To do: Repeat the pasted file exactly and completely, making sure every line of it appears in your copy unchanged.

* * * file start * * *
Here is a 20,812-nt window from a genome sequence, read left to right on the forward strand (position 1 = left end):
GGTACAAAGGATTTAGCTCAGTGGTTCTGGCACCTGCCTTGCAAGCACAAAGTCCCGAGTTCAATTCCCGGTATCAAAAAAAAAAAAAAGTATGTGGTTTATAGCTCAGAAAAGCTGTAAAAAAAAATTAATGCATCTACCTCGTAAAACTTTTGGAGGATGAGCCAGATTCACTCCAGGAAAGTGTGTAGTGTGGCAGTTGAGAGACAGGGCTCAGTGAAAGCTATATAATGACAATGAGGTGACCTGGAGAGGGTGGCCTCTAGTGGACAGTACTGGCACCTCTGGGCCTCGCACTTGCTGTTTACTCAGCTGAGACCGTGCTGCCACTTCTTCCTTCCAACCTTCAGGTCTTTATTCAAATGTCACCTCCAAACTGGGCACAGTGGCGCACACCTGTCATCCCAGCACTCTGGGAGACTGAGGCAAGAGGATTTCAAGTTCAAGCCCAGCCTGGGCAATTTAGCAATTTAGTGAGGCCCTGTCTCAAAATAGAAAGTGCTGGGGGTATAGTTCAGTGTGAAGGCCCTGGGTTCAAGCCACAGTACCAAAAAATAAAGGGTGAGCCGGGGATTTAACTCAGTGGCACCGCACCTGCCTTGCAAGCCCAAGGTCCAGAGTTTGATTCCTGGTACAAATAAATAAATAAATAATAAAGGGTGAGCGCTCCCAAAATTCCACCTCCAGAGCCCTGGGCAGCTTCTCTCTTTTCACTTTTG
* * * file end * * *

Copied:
Here is a 20,812-nt window from a genome sequence, read left to right on the forward strand (position 1 = left end):
GGTACAAAGGATTTAGCTCAGTGGTTCTGGCACCTGCCTTGCAAGCACAAAGTCCCGAGTTCAATTCCCGGTATCAAAAAAAAAAAAAAGTATGTGGTTTATAGCTCAGAAAAGCTGTAAAAAAAAATTAATGCATCTACCTCGTAAAACTTTTGGAGGATGAGCCAGATTCACTCCAGGAAAGTGTGTAGTGTGGCAGTTGAGAGACAGGGCTCAGTGAAAGCTATATAATGACAATGAGGTGACCTGGAGAGGGTGGCCTCTAGTGGACAGTACTGGCACCTCTGGGCCTCGCACTTGCTGTTTACTCAGCTGAGACCGTGCTGCCACTTCTTCCTTCCAACCTTCAGGTCTTTATTCAAATGTCACCTCCAAACTGGGCACAGTGGCGCACACCTGTCATCCCAGCACTCTGGGAGACTGAGGCAAGAGGATTTCAAGTTCAAGCCCAGCCTGGGCAATTTAGCAATTTAGTGAGGCCCTGTCTCAAAATAGAAAGTGCTGGGGGTATAGTTCAGTGTGAAGGCCCTGGGTTCAAGCCACAGTACCAAAAAATAAAGGGTGAGCCGGGGATTTAACTCAGTGGCACCGCACCTGCCTTGCAAGCCCAAGGTCCAGAGTTTGATTCCTGGTACAAATAAATAAATAAATAATAAAGGGTGAGCGCTCCCAAAATTCCACCTCCAGAGCCCTGGGCAGCTTCTCTCTTTTCACTTTTG